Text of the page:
The Italian Fiat CR.32 biplane fighter is widely regarded as one of the best of its kind during the inter-war period, specifically the 1930s. The CR.32's design was based on the preceding CR.30 offering which totaled 176 aircraft for various global operators including Italy, Paraguay and the Spanish State. From this framework, a dimensionally-smaller form was worked into a viable gunnery platform possessing good maneuverability and excellent in-the-field survivability.
A biplane winged arrangement was used and the aircraft was crewed by a single operator seated in an open-air cockpit under and aft of the upper wing element (near midships). The upper and lower wings (of unequal span) were joined by parallel strutworks and cabling common to fighter designs of the period. The undercarriage was of a tail-dragger configuration though the main wheels were spatted for aerodynamic efficiency. The tail was of single-rudder design. At front in the fuselage (direct ahead of the pilot's position) was the engine installation and this drove a two-bladed propeller unit at the nose. Armament included 2 x 7.7mm Breda-SAFAT machine guns synchronized to fire through the spinning propeller blades though 12.7mm heavy caliber machine guns could be used in their place. A modest bomb load of up to 220lb could also be carried for ground attacks. Internally, a metal understructure was used while skinning was a mix of alloy and fabric covering.
Dimensions included a length of 24.5 feet, a wingspan of 31.2 feet and a height of 7.8 feet. Empty weigt was 3,210lb against an MTOW of 4,350lb.
Power was served from a Fiat A30 RA-bis V12 engine developing 600 horsepower. Maximum speed of 225 miles per hour with a range out to 485 miles and a service ceiling up to 28,870 feet. Rate-of-climb neared 1,822 feet per minute.
A first-flight in prototype form was recorded on April 28th, 1933. China was the initial global operator to commit to the type through a twenty-four strong order. These arrived in 1935 though the order totaled only nine fighters in the end. From March of 1934 until February of 1936, the Italian Air Force became the proud recipient of this homegrown product and took on 282 aircraft. Almost immediately, pilots appreciated the small fighter's capabilities and its impact on the air service was well publicized. Before its combat service began, the CR.32 was a favorite at many of the air displays it attended.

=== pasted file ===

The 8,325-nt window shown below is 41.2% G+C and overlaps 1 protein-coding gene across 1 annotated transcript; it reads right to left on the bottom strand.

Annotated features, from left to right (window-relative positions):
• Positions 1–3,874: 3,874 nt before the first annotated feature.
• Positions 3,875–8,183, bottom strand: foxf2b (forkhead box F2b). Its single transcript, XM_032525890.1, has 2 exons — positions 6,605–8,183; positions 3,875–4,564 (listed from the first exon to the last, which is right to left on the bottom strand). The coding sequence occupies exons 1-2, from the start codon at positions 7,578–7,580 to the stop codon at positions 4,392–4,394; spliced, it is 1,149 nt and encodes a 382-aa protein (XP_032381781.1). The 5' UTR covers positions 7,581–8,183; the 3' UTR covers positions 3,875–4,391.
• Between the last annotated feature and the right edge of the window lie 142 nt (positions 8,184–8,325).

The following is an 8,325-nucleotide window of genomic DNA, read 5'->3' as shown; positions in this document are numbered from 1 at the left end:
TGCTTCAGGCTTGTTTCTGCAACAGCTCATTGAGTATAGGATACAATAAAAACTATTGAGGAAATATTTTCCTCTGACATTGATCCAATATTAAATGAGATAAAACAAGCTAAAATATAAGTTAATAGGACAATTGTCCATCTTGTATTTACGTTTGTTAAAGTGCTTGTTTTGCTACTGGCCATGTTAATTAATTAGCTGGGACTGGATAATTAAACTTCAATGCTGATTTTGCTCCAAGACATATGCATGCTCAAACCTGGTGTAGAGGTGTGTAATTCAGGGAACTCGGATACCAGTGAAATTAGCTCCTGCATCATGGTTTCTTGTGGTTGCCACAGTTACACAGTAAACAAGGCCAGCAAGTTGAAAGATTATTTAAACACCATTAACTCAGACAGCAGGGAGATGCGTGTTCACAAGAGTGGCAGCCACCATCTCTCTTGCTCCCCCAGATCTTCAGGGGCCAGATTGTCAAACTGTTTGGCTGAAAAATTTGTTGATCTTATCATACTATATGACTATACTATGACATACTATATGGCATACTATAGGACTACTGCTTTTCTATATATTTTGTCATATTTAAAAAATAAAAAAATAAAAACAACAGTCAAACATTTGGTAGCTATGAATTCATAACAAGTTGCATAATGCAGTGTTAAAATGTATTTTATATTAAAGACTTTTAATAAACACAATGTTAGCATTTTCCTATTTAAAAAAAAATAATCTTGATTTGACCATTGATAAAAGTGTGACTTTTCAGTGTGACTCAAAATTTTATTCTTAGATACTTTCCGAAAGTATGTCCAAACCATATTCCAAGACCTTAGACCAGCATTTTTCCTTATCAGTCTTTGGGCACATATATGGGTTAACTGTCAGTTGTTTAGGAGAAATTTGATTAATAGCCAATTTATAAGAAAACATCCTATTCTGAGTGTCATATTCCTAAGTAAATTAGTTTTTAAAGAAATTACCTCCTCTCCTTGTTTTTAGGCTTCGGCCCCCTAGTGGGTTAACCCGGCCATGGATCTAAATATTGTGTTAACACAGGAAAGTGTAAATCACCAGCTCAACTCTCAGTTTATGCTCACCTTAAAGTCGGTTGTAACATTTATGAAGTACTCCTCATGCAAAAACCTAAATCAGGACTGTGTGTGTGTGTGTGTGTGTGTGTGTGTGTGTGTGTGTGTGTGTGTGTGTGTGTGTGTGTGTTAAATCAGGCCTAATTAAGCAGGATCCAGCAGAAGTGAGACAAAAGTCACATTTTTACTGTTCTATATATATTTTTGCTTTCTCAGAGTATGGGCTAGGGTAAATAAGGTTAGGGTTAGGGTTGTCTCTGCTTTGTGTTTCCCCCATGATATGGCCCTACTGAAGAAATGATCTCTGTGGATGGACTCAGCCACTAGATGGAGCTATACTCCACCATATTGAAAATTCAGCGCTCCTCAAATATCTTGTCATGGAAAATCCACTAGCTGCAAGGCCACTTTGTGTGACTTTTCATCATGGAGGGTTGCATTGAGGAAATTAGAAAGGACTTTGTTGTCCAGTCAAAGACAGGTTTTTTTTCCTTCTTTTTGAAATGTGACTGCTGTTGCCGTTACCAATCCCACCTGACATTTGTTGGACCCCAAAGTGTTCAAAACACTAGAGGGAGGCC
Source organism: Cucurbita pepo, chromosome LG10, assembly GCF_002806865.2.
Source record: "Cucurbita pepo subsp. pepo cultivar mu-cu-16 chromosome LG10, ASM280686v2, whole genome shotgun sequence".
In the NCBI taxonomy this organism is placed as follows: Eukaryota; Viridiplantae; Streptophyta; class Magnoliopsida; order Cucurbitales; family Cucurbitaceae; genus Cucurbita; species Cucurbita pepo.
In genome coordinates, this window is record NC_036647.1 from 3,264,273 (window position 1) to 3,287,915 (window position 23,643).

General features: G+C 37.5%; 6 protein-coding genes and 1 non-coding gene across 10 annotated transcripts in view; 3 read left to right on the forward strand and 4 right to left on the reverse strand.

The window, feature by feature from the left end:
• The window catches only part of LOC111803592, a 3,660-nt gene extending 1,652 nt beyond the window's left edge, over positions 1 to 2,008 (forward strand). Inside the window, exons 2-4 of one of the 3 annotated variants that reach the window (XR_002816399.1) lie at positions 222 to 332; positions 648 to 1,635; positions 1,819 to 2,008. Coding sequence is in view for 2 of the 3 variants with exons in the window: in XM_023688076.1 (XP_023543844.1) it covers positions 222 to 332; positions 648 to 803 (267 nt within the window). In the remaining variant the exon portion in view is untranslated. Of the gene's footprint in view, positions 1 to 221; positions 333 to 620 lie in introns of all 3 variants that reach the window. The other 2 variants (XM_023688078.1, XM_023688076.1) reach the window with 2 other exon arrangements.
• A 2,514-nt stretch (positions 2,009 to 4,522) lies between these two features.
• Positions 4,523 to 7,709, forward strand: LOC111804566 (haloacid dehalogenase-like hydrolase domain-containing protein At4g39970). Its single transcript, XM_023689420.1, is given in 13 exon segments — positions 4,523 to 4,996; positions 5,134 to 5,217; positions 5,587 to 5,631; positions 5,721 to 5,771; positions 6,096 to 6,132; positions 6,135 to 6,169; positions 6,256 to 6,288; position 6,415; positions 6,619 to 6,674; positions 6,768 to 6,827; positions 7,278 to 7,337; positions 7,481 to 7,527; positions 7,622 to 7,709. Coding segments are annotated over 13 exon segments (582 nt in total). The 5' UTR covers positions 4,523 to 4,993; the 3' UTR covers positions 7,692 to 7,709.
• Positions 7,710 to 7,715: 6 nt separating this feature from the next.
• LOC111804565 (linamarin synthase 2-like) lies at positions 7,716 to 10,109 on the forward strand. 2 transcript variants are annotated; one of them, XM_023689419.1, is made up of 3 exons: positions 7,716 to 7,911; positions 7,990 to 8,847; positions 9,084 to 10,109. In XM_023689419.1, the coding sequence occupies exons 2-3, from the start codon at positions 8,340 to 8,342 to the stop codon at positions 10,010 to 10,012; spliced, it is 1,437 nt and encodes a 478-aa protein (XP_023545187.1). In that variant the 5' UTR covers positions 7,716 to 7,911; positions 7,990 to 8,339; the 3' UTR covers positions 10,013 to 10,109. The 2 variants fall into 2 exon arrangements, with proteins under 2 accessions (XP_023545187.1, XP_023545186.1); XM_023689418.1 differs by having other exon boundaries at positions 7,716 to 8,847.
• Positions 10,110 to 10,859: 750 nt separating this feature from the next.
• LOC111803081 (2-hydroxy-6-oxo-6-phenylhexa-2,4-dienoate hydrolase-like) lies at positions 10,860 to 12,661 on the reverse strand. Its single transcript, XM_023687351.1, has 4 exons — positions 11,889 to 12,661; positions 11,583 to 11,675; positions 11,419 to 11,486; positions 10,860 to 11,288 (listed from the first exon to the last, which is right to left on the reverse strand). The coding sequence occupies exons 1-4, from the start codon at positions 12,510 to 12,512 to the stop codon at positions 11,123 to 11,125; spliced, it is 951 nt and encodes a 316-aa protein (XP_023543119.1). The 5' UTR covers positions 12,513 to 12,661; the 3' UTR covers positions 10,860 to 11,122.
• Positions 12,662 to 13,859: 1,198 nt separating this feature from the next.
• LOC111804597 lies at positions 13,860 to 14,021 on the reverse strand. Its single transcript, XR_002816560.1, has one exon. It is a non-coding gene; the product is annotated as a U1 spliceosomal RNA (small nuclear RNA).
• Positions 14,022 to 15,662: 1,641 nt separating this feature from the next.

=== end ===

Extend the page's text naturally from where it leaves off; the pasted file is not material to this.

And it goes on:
Spain managed to secure a license for local production of the Italian machine which resulted in 100 HA-132-L "Chirri" fighters. These were pressed into service during the Spanish Civil War (1936-1939) from 1938 onward. The Italians had already been using their CR.32 fighters in the conflict since August 1936 and this marked the series' first taste of combat.
One hundred fifty more CR.32 fighters were realized as the CR.32ter in 1937 and these carried just 2 x 12.7mm heavy machine guns but were given improved cockpit panels and aiming devices. The CR.32quater (based on the CR.32ter) numbered 337 production units for the Italian Air Force but was also sold to Paraguay and Guatemala. This version was also produced locally by Spain from 1940 until 1943 and forty were reworked as two-seat training platforms. Its major change was a new lightweight design and now a communications set had been added.
The CR.33 made up three prototypes with Fiat AC.33RC engines. Maximum speed was improved to 256 miles per hour but the model was not adopted for serial production.
The CR.40 was a one-off prototype with a British Bristol Mercury IV air-cooled radial piston engine. Like-wise the CR.40bis was a single prototype and the CR.41 followed suit - neither were adopted.
Total CR.32 fighter production reached 1,052 units before its end was seen. It was more or less made obsolete by modern inventions by the time of World War 2 in 1939 but Italian authorities were still convinced of the merits of the CR.32 even against more modern types and the biplane went on to represent over half of the fighter stock available to the Italians as war broke out. As such, these aging biplanes were encountered in the North African campaign and across Italian homeland airspace during the early part of the conflict - certainly into 1940 by which point the fighter was still having a good showing, even against more modern thoroughbreds.
Additional combat actions were seen over Greece but, by 1942, the line was all but marked for retirement. Night time missions were the last taken on by the line. The Spanish Air Force did not retire their lot until 1953.
Other global operators beyond those mentioned included Austria, China, and Nazi Germany. The Austrians committed to 45 of the CR.32bis model while the Chinese fielded the type under the Nationalist Air Force banner. German examples were taken over from the existing Austrian stock.
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Fiat - Italy Manufacturer(s)
Argentina; Austria; China; Nazi Germany; Hungary; Kingdom of Italy; Paraguay; Spain; Venezuela Operators
2 x 12.7mm heavy machine guns
2 x 7.7mm medium machine guns
220lb of conventional drop bombs.
CR.30 - Fitted with Fiat A.30 V-12 water-cooled engine of 600 horsepower; 2 x 7.7mm OR 12.7mm Breda-SAFAT machine guns.
CR.32 - Fitted with Fiat A.30 RAbis engine of 600 horsepower; armed with 2 x 12.7mm machine guns.
CR.32bis - Close-Support Fighter Model; fitted with 2 x 7.7mm machine guns and 2 x 12.7mm machine guns; provision for up to 100kg of external ordnance.
CR.32ter - "Improved" CR.32bis model
CR.32quater - Based on the CR.32ter model series; improved performance; 337 examples produced.
CR.33 - Prototype Model appearing in 3 examples.
CR.40 - Single Production Prototype; fitted with Bristol Mercury IV radial piston engine.
CR.40bis - Single Production Prototype
CR.41 - Single Production Prototype
HA-132L - Spainish Designation; produced under license by Hispano-Chirri.
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